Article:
# Net Realizable Value (NRV)

Guide to Understanding the Net Realizable Value (NRV)

## How to Calculate the Net Realizable Value (NRV)

The net realizable value (NRV) is used to appraise the value of an asset, namely inventory and accounts receivable (A/R).

Per GAAP accounting standards – specifically the principle of conservatism – the value of assets must be recorded on a historical basis in an effort to prevent companies from inflating the carrying value of their assets.

For instance, inventory is recognized on the balance sheet at either the historical cost or the market value – whichever is lower, so companies cannot overstate the inventory’s value.

NRV estimates the actual amount a seller would expect to receive if the asset(s) in question were to be sold, net of any selling or disposal costs.

Below are the steps to calculate the NRV:

• Step 1 → Determine the Expected Sale Price, i.e. the Fair Market Value
• Step 2 → Calculate the Total Costs Associated with the Asset Sale, i.e. Marketing, Advertising, Delivery
• Step 3 → Subtract the Sale or Disposal Costs from the Expected Sale Price

## Net Realizable Value (NRV) Formula

The formula for calculating NRV is as follows.

###### Net Realizable Value (NRV) Formula
• Net Realizable Value (NRV) = Expected Sale Price – Total Sale or Disposal Costs

For example, let’s say a company’s inventory was purchased for \$100 per unit two years ago but the market value is now \$120 per unit.

If the associated costs with the sale of the inventory is \$40, what is the net realizable value?

After subtracting the selling costs (\$40) from the market value (\$120), we can calculate the NRV as \$80.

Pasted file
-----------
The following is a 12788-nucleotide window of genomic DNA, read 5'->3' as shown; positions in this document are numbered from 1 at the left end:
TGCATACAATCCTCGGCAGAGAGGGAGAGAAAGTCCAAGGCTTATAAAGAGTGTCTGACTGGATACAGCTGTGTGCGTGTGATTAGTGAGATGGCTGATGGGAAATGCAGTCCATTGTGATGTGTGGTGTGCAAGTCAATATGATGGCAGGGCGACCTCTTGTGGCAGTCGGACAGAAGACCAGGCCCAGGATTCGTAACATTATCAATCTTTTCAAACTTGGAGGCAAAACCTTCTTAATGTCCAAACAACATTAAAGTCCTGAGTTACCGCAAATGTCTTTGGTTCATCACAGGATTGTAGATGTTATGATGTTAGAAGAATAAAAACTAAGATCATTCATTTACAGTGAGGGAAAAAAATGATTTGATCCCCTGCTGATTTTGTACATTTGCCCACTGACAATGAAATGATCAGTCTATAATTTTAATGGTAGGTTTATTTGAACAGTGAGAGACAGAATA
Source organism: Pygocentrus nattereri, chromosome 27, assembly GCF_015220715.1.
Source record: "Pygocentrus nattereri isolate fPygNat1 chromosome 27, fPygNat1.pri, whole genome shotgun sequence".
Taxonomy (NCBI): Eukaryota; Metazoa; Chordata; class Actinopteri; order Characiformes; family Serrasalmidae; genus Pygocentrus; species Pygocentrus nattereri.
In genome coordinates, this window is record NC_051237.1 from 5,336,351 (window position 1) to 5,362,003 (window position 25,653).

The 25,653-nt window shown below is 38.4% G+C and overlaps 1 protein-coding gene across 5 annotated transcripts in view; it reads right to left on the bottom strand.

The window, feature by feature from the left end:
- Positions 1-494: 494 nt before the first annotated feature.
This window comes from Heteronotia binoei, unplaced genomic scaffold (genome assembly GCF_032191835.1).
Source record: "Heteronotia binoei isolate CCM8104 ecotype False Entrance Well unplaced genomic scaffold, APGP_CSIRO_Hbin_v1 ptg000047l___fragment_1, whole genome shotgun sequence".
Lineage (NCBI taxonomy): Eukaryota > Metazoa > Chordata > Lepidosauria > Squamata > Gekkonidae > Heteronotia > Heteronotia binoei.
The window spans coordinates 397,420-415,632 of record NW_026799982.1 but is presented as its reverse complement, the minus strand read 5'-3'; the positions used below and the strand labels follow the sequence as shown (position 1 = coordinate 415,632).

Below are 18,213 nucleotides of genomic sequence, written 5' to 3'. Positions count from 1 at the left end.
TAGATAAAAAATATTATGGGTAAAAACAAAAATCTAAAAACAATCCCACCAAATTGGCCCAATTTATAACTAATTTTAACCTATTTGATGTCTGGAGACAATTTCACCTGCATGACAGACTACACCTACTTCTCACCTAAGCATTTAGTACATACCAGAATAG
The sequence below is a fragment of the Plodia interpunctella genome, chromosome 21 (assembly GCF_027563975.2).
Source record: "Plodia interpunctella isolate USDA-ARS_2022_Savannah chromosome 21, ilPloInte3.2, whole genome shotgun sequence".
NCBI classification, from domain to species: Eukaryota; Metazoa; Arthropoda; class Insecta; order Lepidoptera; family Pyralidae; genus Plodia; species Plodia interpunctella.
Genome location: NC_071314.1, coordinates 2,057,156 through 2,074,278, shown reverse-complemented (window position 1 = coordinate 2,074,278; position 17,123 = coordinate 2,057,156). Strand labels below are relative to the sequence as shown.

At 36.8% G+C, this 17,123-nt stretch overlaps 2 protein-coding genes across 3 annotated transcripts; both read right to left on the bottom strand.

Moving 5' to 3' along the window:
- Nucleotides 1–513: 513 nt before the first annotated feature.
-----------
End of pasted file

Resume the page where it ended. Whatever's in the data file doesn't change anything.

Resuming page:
• NPV = \$120 – \$80 = \$80

On the accounting ledger, an inventory impairment of \$20 would then be recorded.

## Net Realizable Value (NRV) Calculator – Excel Template

We’ll now move to a modeling exercise, which you can access by filling out the form below.

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## Net Realizable Value (NRV) Example Calculation

Suppose a manufacturing company has 10,000 units of inventory that it intends to sell.

The market value on a per unit basis is \$60 and the associated selling costs are \$20 per unit, but 5% of the inventory is defective and requires repairs, which costs \$5 per unit.

• Inventory Units = 10,000
• Market Sale Price = \$60.00
• Cost of Repair = \$20.00
• Cost of Selling = \$5.00

Since 5% of the inventory is defective, that means 500 units require repairs.

• Defective Units = 500

The sale price per unit for the defective units – upon incurring the repair and selling costs – is \$35.00 per unit.

• Sale Price Per Unit = \$35.00

The NRV of the defective Inventory is the product of the number of defective units and the sale price per unit after the repair and selling costs.

• NRV = 500 × 35.00 = \$17,500

The percentage of non-defective inventory units is 95%, so there are 9,500 non-defective units.

• Non-Defective Units = 9,500

To calculate the sale price per unit for the non-defective units, only the selling costs need to be deducted, which comes out to \$55.00.

• Sale Price Per Unit = \$55.00

We’ll multiply the number of non-defective units by the sale price per unit after selling costs, resulting in the NRV of non-defective inventory of \$522,500

The net realizable value (NRV) of our hypothetical company’s inventory can be calculated by adding the defective NRV and the non-defective NRV, which is \$540,000.

• Net Realizable Value (NRV) = \$17,500 + \$522,500 = \$540,000

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